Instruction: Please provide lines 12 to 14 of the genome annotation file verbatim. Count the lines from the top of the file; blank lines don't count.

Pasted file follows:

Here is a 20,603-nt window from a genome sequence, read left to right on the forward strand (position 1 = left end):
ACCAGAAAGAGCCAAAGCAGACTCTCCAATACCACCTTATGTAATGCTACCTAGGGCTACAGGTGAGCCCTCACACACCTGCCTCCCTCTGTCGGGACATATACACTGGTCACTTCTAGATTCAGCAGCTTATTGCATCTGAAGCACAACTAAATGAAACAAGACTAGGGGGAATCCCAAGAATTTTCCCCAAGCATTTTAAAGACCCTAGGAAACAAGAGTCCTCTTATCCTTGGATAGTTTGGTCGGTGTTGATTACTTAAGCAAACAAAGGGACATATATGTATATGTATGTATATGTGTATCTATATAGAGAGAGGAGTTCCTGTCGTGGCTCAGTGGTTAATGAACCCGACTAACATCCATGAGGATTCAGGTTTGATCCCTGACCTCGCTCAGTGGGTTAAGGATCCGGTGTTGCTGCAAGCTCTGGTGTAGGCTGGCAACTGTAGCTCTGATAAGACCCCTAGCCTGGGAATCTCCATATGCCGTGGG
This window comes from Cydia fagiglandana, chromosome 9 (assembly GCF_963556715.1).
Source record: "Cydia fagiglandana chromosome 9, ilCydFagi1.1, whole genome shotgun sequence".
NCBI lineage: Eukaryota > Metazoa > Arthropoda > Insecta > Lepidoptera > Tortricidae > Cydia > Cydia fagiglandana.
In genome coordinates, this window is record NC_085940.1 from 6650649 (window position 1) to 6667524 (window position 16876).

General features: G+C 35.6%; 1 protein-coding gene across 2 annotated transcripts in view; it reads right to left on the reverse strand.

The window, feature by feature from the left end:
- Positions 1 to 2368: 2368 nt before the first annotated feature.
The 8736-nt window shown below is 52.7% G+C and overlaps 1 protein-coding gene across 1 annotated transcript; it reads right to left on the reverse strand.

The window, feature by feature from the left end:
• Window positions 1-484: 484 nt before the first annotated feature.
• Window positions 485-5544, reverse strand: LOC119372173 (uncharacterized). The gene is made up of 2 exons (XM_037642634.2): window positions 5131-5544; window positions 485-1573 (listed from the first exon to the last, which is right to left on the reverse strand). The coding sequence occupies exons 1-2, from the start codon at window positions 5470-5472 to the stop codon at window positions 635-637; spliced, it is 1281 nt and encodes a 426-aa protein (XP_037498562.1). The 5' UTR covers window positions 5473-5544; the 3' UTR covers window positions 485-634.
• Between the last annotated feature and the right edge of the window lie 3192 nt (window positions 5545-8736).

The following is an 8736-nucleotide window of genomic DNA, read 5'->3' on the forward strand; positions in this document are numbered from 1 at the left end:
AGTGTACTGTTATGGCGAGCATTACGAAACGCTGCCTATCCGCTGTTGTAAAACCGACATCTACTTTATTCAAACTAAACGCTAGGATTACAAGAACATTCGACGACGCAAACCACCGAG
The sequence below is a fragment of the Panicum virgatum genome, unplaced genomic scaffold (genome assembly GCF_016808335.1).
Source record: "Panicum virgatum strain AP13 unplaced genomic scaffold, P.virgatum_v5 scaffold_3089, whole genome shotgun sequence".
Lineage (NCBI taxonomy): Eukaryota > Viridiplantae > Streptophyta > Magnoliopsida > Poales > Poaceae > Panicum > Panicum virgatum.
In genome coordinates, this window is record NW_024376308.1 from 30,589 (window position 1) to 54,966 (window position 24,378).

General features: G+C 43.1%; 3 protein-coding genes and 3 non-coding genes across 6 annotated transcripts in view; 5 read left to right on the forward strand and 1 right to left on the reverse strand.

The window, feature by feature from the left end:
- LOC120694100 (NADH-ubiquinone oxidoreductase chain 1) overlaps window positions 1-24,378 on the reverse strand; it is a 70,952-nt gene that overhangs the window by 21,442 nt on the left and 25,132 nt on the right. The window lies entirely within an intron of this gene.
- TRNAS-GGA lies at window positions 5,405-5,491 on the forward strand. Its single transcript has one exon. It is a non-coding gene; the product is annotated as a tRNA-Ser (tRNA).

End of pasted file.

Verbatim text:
• Window positions 1-484: 484 nt before the first annotated feature.
• Window positions 485-5544, reverse strand: LOC119372173 (uncharacterized). The gene is made up of 2 exons (XM_037642634.2): window positions 5131-5544; window positions 485-1573 (listed from the first exon to the last, which is right to left on the reverse strand). The coding sequence occupies exons 1-2, from the start codon at window positions 5470-5472 to the stop codon at window positions 635-637; spliced, it is 1281 nt and encodes a 426-aa protein (XP_037498562.1). The 5' UTR covers window positions 5473-5544; the 3' UTR covers window positions 485-634.
• Between the last annotated feature and the right edge of the window lie 3192 nt (window positions 5545-8736).